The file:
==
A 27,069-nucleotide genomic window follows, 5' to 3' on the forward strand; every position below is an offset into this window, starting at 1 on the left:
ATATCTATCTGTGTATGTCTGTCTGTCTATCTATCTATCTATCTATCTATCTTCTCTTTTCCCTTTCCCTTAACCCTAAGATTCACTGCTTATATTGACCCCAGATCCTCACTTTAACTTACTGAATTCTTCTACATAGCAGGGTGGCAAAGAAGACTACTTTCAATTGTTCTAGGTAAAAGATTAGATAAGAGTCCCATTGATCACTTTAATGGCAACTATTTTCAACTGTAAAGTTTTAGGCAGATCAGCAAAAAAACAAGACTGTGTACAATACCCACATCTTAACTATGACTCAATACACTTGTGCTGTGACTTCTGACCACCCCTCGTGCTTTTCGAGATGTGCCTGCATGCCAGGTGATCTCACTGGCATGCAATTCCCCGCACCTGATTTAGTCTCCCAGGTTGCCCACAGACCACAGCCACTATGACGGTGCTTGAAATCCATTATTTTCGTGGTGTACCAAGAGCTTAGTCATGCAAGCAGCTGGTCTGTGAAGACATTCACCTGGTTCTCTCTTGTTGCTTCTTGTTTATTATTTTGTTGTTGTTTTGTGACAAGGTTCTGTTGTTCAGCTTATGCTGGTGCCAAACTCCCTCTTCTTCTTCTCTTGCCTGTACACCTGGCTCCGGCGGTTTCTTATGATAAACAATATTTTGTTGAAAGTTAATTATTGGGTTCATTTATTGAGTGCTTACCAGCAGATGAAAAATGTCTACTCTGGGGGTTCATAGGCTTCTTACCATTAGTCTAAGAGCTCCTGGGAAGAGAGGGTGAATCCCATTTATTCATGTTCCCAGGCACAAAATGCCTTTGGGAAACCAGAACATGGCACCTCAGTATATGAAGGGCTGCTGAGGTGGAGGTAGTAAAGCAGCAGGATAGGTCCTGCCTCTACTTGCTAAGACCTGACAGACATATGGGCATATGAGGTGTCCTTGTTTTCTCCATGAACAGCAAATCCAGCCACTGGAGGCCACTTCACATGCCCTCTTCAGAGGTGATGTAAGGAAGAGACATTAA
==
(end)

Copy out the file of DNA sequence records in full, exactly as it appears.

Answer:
A 27,069-nucleotide genomic window follows, 5' to 3' on the forward strand; every position below is an offset into this window, starting at 1 on the left:
ATATCTATCTGTGTATGTCTGTCTGTCTATCTATCTATCTATCTATCTATCTTCTCTTTTCCCTTTCCCTTAACCCTAAGATTCACTGCTTATATTGACCCCAGATCCTCACTTTAACTTACTGAATTCTTCTACATAGCAGGGTGGCAAAGAAGACTACTTTCAATTGTTCTAGGTAAAAGATTAGATAAGAGTCCCATTGATCACTTTAATGGCAACTATTTTCAACTGTAAAGTTTTAGGCAGATCAGCAAAAAAACAAGACTGTGTACAATACCCACATCTTAACTATGACTCAATACACTTGTGCTGTGACTTCTGACCACCCCTCGTGCTTTTCGAGATGTGCCTGCATGCCAGGTGATCTCACTGGCATGCAATTCCCCGCACCTGATTTAGTCTCCCAGGTTGCCCACAGACCACAGCCACTATGACGGTGCTTGAAATCCATTATTTTCGTGGTGTACCAAGAGCTTAGTCATGCAAGCAGCTGGTCTGTGAAGACATTCACCTGGTTCTCTCTTGTTGCTTCTTGTTTATTATTTTGTTGTTGTTTTGTGACAAGGTTCTGTTGTTCAGCTTATGCTGGTGCCAAACTCCCTCTTCTTCTTCTCTTGCCTGTACACCTGGCTCCGGCGGTTTCTTATGATAAACAATATTTTGTTGAAAGTTAATTATTGGGTTCATTTATTGAGTGCTTACCAGCAGATGAAAAATGTCTACTCTGGGGGTTCATAGGCTTCTTACCATTAGTCTAAGAGCTCCTGGGAAGAGAGGGTGAATCCCATTTATTCATGTTCCCAGGCACAAAATGCCTTTGGGAAACCAGAACATGGCACCTCAGTATATGAAGGGCTGCTGAGGTGGAGGTAGTAAAGCAGCAGGATAGGTCCTGCCTCTACTTGCTAAGACCTGACAGACATATGGGCATATGAGGTGTCCTTGTTTTCTCCATGAACAGCAAATCCAGCCACTGGAGGCCACTTCACATGCCCTCTTCAGAGGTGATGTAAGGAAGAGACATTAA